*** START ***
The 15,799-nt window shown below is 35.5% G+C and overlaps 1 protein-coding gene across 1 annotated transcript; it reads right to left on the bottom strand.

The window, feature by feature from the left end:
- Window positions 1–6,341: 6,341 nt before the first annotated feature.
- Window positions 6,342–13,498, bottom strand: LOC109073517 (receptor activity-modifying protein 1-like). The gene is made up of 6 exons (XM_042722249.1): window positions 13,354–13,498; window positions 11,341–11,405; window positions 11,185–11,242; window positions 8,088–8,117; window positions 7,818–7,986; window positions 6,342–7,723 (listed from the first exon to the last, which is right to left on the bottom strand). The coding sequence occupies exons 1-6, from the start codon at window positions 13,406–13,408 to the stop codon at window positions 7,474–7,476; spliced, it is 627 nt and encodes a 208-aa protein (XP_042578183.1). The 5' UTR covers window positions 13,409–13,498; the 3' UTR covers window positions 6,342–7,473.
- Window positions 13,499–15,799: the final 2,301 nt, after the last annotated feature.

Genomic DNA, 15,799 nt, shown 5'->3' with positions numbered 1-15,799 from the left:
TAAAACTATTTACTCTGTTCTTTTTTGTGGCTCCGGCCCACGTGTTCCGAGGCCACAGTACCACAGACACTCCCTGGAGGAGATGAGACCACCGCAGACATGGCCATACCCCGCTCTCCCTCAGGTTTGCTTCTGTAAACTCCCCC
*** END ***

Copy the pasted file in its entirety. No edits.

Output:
The 15,799-nt window shown below is 35.5% G+C and overlaps 1 protein-coding gene across 1 annotated transcript; it reads right to left on the bottom strand.

The window, feature by feature from the left end:
- Window positions 1–6,341: 6,341 nt before the first annotated feature.
- Window positions 6,342–13,498, bottom strand: LOC109073517 (receptor activity-modifying protein 1-like). The gene is made up of 6 exons (XM_042722249.1): window positions 13,354–13,498; window positions 11,341–11,405; window positions 11,185–11,242; window positions 8,088–8,117; window positions 7,818–7,986; window positions 6,342–7,723 (listed from the first exon to the last, which is right to left on the bottom strand). The coding sequence occupies exons 1-6, from the start codon at window positions 13,406–13,408 to the stop codon at window positions 7,474–7,476; spliced, it is 627 nt and encodes a 208-aa protein (XP_042578183.1). The 5' UTR covers window positions 13,409–13,498; the 3' UTR covers window positions 6,342–7,473.
- Window positions 13,499–15,799: the final 2,301 nt, after the last annotated feature.

Genomic DNA, 15,799 nt, shown 5'->3' with positions numbered 1-15,799 from the left:
TAAAACTATTTACTCTGTTCTTTTTTGTGGCTCCGGCCCACGTGTTCCGAGGCCACAGTACCACAGACACTCCCTGGAGGAGATGAGACCACCGCAGACATGGCCATACCCCGCTCTCCCTCAGGTTTGCTTCTGTAAACTCCCCC